Optimism is growing
Global optimism, coupled with strong economic data, has spilt over into an expectation of a self-fulfilling global recovery. We see three driving forces behind the pick-up in global economic activity since last au-tumn. The first two relate to stimuli from central banks' monetary policy and the expansive policy in China. The third is the recovery on the commodity markets - particularly for the price of oil. The optimism since the US election in November last year has generally been regarded as a "Trump trade". We believe, however, that the stronger economic sta-tistics are largely an effect of the three factors men-tioned above, rather than of President Trump. Togeth-er, these three driving forces have been strong enough to lift the economy and growth expectations, but the effect will subside later in 2017, and it will probably be difficult for President Trump to compen-sate for this.
OPEC to extend the agreement?
The half-yearly OPEC meeting in Vienna was a show of strength from the slumbering cartel. No sooner have the fuel pumps been cut off than the focus is on the group extending the agreement at the next meeting on May 25. The market expects an extension, but we argue that a surprise departure from the agreement is actually not that unlikely. We believe that the oil price will approach USD 40, regardless of the outcome of the OPEC meeting.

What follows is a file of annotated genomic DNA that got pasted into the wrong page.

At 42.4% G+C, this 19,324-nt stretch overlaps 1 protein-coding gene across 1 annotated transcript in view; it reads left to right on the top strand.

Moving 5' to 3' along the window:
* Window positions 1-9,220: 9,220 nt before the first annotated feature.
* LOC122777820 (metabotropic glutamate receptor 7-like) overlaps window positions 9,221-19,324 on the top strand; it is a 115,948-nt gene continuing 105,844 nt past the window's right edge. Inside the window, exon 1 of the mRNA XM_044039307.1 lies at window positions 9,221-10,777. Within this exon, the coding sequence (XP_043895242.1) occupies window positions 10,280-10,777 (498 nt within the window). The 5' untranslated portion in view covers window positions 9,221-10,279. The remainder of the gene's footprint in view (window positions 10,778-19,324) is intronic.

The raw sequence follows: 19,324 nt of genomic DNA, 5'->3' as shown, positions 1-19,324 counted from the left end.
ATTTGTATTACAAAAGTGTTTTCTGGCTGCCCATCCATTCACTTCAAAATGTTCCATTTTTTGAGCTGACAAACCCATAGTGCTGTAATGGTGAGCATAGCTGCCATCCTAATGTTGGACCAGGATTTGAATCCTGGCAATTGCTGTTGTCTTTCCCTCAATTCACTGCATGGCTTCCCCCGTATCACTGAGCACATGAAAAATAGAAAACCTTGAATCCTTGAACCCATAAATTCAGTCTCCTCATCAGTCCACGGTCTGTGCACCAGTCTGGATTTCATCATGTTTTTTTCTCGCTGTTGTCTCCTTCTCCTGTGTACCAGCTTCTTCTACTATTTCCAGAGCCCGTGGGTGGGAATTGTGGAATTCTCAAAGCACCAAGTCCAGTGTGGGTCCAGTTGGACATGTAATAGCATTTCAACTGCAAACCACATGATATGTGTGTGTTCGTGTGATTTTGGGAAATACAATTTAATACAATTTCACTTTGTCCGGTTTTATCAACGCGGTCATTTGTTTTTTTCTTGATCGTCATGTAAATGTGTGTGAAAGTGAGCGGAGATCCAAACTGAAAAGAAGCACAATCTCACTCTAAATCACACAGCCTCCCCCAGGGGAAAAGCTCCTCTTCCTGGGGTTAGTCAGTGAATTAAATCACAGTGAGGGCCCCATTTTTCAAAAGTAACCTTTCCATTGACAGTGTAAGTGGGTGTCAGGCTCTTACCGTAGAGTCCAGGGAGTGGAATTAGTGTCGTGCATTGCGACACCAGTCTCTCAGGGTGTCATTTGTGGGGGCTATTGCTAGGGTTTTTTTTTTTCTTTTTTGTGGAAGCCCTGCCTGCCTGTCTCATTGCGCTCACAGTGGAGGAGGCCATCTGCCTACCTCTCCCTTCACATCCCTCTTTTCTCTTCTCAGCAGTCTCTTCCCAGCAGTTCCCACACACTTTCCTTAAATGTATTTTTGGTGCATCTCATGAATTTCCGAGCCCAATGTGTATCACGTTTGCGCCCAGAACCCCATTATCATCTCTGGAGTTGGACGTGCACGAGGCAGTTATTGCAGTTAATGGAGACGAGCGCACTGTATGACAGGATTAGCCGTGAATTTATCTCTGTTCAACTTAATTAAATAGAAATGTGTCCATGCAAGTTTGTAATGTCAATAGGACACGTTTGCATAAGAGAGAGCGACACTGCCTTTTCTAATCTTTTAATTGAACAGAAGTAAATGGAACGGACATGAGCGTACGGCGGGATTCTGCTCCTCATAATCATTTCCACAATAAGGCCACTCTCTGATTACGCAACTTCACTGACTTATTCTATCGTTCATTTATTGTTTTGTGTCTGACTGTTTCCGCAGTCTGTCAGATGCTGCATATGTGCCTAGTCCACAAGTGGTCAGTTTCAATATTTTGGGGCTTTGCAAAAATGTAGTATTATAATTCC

Base metals to follow China's mini-cycle
It looks as if China's 2016 recovery will be further maintained. The latest data harvest points to at least another six months of strong activity.
China's authorities seem more committed than earlier to their pledge of keeping the effective exchange rate "basically stable". Our new forecast of a generally stronger USD in the short run but weaker in 2018-19 should translate into a weakening of the CNY versus the USD in the short term, but a stronger CNY in the longer run.
• Europe pressured by structural problems
• The economic and political toolbox is empty
• Low growth in the Nordics
The global economic climate continues to be strong. We see evidence of this in the US where most macro data is exceeding market expectations. The recent harvest of data from China confirms a strong start to the year. The trend in global inflation is also positive. Previous monetary policy stimulus measures are feeding into the economy and contributing to the improvement that we are now seeing. This forms the basis of increasing long yields.
Inflation is partly driven by earlier energy price rises. The price of oil falling to USD 40/barrel by year-end represents a risk to our view of inflation and long yields. Despite this, we still believe that interest rates will continue to rise. We address this on page 3.